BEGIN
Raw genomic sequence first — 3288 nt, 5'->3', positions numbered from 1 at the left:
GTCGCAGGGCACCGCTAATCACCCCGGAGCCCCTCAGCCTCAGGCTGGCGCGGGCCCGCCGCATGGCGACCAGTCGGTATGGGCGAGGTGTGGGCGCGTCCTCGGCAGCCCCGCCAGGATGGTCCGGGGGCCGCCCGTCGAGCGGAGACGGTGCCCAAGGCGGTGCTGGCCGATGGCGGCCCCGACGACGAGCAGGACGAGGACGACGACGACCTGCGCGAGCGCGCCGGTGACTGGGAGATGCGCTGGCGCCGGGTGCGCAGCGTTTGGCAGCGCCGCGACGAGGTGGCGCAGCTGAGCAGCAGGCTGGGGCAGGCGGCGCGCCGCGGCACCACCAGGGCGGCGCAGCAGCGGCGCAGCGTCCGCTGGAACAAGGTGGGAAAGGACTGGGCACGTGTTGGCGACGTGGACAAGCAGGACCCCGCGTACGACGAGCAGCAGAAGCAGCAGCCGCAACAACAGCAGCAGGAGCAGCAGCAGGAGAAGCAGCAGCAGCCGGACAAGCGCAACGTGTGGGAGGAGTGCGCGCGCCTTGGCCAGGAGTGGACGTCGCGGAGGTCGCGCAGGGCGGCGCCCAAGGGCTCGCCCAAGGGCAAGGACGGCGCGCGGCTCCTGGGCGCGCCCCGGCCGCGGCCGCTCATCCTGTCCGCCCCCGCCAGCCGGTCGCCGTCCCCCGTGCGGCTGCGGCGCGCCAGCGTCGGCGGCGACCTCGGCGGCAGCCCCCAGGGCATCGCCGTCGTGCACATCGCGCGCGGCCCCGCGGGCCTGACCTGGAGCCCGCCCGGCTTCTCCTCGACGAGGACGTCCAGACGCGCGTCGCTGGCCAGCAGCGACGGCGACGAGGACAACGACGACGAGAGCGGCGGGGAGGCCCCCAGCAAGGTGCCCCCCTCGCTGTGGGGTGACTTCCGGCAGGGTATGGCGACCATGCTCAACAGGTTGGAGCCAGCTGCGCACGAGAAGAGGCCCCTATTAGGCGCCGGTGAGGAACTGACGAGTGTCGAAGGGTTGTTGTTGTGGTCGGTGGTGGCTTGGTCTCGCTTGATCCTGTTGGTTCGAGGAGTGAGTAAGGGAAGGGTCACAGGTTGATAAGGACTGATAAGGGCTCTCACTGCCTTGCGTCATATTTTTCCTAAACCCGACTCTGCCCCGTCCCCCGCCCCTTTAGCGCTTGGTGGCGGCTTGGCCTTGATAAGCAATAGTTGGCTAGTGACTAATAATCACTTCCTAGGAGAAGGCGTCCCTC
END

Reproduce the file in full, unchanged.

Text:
Raw genomic sequence first — 3288 nt, 5'->3', positions numbered from 1 at the left:
GTCGCAGGGCACCGCTAATCACCCCGGAGCCCCTCAGCCTCAGGCTGGCGCGGGCCCGCCGCATGGCGACCAGTCGGTATGGGCGAGGTGTGGGCGCGTCCTCGGCAGCCCCGCCAGGATGGTCCGGGGGCCGCCCGTCGAGCGGAGACGGTGCCCAAGGCGGTGCTGGCCGATGGCGGCCCCGACGACGAGCAGGACGAGGACGACGACGACCTGCGCGAGCGCGCCGGTGACTGGGAGATGCGCTGGCGCCGGGTGCGCAGCGTTTGGCAGCGCCGCGACGAGGTGGCGCAGCTGAGCAGCAGGCTGGGGCAGGCGGCGCGCCGCGGCACCACCAGGGCGGCGCAGCAGCGGCGCAGCGTCCGCTGGAACAAGGTGGGAAAGGACTGGGCACGTGTTGGCGACGTGGACAAGCAGGACCCCGCGTACGACGAGCAGCAGAAGCAGCAGCCGCAACAACAGCAGCAGGAGCAGCAGCAGGAGAAGCAGCAGCAGCCGGACAAGCGCAACGTGTGGGAGGAGTGCGCGCGCCTTGGCCAGGAGTGGACGTCGCGGAGGTCGCGCAGGGCGGCGCCCAAGGGCTCGCCCAAGGGCAAGGACGGCGCGCGGCTCCTGGGCGCGCCCCGGCCGCGGCCGCTCATCCTGTCCGCCCCCGCCAGCCGGTCGCCGTCCCCCGTGCGGCTGCGGCGCGCCAGCGTCGGCGGCGACCTCGGCGGCAGCCCCCAGGGCATCGCCGTCGTGCACATCGCGCGCGGCCCCGCGGGCCTGACCTGGAGCCCGCCCGGCTTCTCCTCGACGAGGACGTCCAGACGCGCGTCGCTGGCCAGCAGCGACGGCGACGAGGACAACGACGACGAGAGCGGCGGGGAGGCCCCCAGCAAGGTGCCCCCCTCGCTGTGGGGTGACTTCCGGCAGGGTATGGCGACCATGCTCAACAGGTTGGAGCCAGCTGCGCACGAGAAGAGGCCCCTATTAGGCGCCGGTGAGGAACTGACGAGTGTCGAAGGGTTGTTGTTGTGGTCGGTGGTGGCTTGGTCTCGCTTGATCCTGTTGGTTCGAGGAGTGAGTAAGGGAAGGGTCACAGGTTGATAAGGACTGATAAGGGCTCTCACTGCCTTGCGTCATATTTTTCCTAAACCCGACTCTGCCCCGTCCCCCGCCCCTTTAGCGCTTGGTGGCGGCTTGGCCTTGATAAGCAATAGTTGGCTAGTGACTAATAATCACTTCCTAGGAGAAGGCGTCCCTC